Being a pint-sized adult has some distinct advantages. The stretching I do on a daily basis to reach items in my kitchen cabinets keeps me limber and flexible. My lack of height makes me appear younger than I really am. I didn’t have to pay the adult price for a movie ticket until I was 20 years old. The appalling lack of leg room on an airplane is never an issue for me. In fact, I can even stand up under the overhead compartments.
Of course, being short is not as glamorous as I am making it sound. There are some inherent problems that come with being an adult who is the height of an average 12-year-old. In the grocery store, I often have to climb the shelves like a monkey to get items from the top shelf. This is especially challenging if those items are breakable. Because of my diminutive stature, a large portion of my life savings has been spent on buying stepstools and having pants shortened. By far, the most challenging part of being a short adult has been driving.
Since I got my license at the age of 17, I have had to sit on a pillow to drive. Go ahead. Take a moment to laugh before you continue reading. Everyone who saw my height enhancing accessory, including the inspection agents at the Department of Motor Vehicles, has had some type of wisecrack to make. Renting a car presents a whole new set of problems. On most of our vacations, Oregano has to do all of the driving because I sit so low in the driver’s seat that I feel like I’d need a periscope to see the road.
A few months ago it was time for me to get a new car. Oregano came home with a list of cars that were better suited for petite drivers. I agreed to test drive 3 of those cars and decided on a Volkswagen Beetle. Both the seat and steering wheel are adjustable AND it’s a fun car! Finally, I don’t need to sit on a pillow. I drive like a big girl now! With so much attention placed on being comfortable in the driver’s seat, there was one area of the car I hadn’t even considered might pose a problem; the hatchback trunk.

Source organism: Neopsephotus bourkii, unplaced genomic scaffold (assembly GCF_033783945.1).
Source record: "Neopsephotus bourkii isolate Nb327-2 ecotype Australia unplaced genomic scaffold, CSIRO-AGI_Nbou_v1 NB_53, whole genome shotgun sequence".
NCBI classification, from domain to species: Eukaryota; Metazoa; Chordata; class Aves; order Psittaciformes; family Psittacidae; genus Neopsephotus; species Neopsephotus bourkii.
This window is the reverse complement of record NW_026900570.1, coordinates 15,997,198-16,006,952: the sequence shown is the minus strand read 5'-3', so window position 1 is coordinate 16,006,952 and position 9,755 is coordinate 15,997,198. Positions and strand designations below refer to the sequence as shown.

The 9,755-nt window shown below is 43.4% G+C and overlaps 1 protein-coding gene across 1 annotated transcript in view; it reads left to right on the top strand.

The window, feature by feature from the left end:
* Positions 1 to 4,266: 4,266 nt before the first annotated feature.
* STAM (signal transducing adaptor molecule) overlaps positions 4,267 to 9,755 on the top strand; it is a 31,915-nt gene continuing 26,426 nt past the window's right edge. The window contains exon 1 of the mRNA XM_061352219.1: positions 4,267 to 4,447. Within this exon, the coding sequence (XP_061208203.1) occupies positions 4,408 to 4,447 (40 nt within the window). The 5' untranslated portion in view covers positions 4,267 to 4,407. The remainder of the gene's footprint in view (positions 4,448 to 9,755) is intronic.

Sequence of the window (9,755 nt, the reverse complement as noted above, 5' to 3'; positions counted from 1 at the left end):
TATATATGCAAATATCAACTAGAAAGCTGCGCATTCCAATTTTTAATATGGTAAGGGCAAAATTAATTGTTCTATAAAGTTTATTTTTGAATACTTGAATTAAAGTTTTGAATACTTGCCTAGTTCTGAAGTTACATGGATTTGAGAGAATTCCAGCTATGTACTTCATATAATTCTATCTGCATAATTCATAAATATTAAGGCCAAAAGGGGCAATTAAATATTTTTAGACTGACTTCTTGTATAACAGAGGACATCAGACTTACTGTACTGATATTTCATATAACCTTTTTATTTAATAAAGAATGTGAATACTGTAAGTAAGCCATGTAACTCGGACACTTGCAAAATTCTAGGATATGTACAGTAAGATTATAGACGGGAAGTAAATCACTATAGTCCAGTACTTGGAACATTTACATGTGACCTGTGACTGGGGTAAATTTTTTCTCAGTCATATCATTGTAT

On the car’s maiden voyage to the grocery store, I marveled at how spacious the interior of the trunk was as I loaded in my bags. I reached up, closed the hatchback and drove home. It wasn’t until after I carried the groceries into the house and came back out to our driveway to close the hatchback that I realized I had a problem. Because of the incline of the driveway, I couldn’t reach to close the trunk of my car. On level ground I have to stand on my tiptoes and stretch to grip the handhold of the fully extended trunk. However, there in my slightly sloping driveway, the 6 foot high trunk was a few inches beyond the ends of my fingertips. Not being able to reach something is not a novel experience for me so I didn’t panic. I weighed my options:
- leave the trunk open, back into the street where the ground is level then close the trunk
- ask my neighbor to come over and close it for me
I chose the latter and successfully closed the trunk after my third leap. Hopefully, none of the neighbors were looking out their windows at the time. I would hate to find out there is some You Tube video of me floating around cyberspace.
When Oregano came home from work that night I told him about this unforeseen problem.
“You should keep a stepstool in your trunk,” he suggested.